Federal Rule of Civil Procedure 12(b)(6) permits a court to dismiss all or part of an action for "failure to state a claim upon which relief can be granted." Fed.R.Civ.P. 12(b)(6). Typically, "a complaint attacked by a Rule 12(b)(6) motion to dismiss does not need detailed factual allegations," though plaintiff's obligation to state the grounds of entitlement to relief "requires more than labels and conclusions, and a formulaic recitation of the elements of a cause of action will not do." Bell Atl. Corp. v. Twombly, 550 U.S. 544, 555, 127 S.Ct. 1955, 167 L.Ed.2d 929 (2007). "Factual allegations must be enough to raise a right to relief above the speculative level on the assumption that all of the allegations in the complaint are true (even if doubtful in fact)." Id. (citations omitted). The complaint must state " 'enough facts to raise a reasonable expectation that discovery will reveal evidence of' the necessary element." Wilkerson v. New Media Tech. Charter School Inc., 522 F.3d 315, 321 (3d Cir.2008) ( quoting Twombly, 550 U.S. at 556). The Court of Appeals has recently made clear that after Ashcroft v. Iqbal, --- U.S. ----, 129 S.Ct. 1937, 1955, 173 L.Ed.2d 868 (2009), "conclusory or 'bare-bones' allegations will no longer survive a motion to dismiss: 'threadbare recitals of the elements of a cause of action, supported by mere conclusory statements, do not suffice.' To prevent dismissal, all civil complaints must now set out 'sufficient factual matter' to show that the claim is facially plausible." Fowler v. UPMC Shadyside, 578 F.3d 203, 210 (3d Cir.2009) ( quoting Iqbal, 129 S.Ct. at 1949). The Court also set forth a two part-analysis for reviewing motions to dismiss in light of Twombly and Iqbal: "First, the factual and legal elements of a claim should be separated. The District Court must accept all of the complaint's well-pleaded facts as true, but may disregard any legal conclusions. Second, a District Court must then determine whether the facts alleged in the complaint are sufficient to show that the plaintiff has a 'plausible claim for relief.' " Id. at 210-11 ( quoting Iqbal, 129 S.Ct. at 1950). The Court explained, "a complaint must do more than allege the plaintiff's entitlement to relief. A complaint has to 'show' such an entitlement with its facts." Id. (citing Phillips v. County of Allegheny, 515 F.3d 224, 234-35 (3d Cir.2008)). "Where the well-pleaded facts do not permit the court to infer more than the mere possibility of misconduct, the complaint has alleged-but it has not 'show[n]'-'that the pleader is entitled to relief.' " Iqbal, 129 S.Ct. at 1949.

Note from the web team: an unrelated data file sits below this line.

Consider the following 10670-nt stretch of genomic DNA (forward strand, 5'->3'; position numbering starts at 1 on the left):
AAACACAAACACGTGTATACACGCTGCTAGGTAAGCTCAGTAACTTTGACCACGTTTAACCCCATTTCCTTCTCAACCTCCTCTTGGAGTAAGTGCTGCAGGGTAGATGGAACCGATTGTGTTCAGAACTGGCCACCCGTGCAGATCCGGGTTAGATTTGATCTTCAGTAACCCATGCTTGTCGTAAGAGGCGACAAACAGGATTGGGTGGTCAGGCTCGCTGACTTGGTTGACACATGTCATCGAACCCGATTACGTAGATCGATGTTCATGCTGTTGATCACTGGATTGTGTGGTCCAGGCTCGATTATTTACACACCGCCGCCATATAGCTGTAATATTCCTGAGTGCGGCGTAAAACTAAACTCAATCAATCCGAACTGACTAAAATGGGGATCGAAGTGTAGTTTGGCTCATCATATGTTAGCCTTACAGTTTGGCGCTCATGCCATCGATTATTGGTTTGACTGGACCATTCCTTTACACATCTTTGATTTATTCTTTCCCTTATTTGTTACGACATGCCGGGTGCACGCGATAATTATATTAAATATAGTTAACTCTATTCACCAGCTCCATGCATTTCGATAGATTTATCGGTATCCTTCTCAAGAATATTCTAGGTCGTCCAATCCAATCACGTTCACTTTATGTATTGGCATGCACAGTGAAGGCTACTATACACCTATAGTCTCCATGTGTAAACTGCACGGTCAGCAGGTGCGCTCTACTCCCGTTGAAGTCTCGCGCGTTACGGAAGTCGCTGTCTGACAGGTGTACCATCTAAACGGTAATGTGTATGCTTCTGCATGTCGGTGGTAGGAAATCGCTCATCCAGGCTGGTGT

B. Statute of Limitations

The Third Circuit explained in Brown v. Foley 810 F.2d 55, 56 (C.A.3 (N.J.),1987) "that the statute of limitations to be applied in all cases brought under § 1983 is the statute of limitations of the state involved which applies to actions for personal injuries. In New Jersey that statute is N.J.S.A. 2A:14-2, which provides that an action for injury to the person caused by wrongful act, neglect or default must be commenced within two years of the accrual of the cause of action."

C . Fed. R. Civ. P. 15(c)

Fed. R. Civ. P. 15(c) states, in relevant part, that "[A]n amendment to a pleading relates back to the date of the original pleading when: (A) the law that provides the applicable statute of limitations allows relation back; (B) the amendment asserts a claim or defense that arose out of the conduct, transaction, or occurrence set out--or attempted to be set out--in the original pleading; or (C) the amendment changes the party or the naming of the party against whom a claim is asserted, if Rule 15(c)(1)(B) is satisfied and if, within the period provided by Rule 4(m) for serving the summons and complaint, the party to be brought in by amendment: (i) received such notice of the action that it will not be ...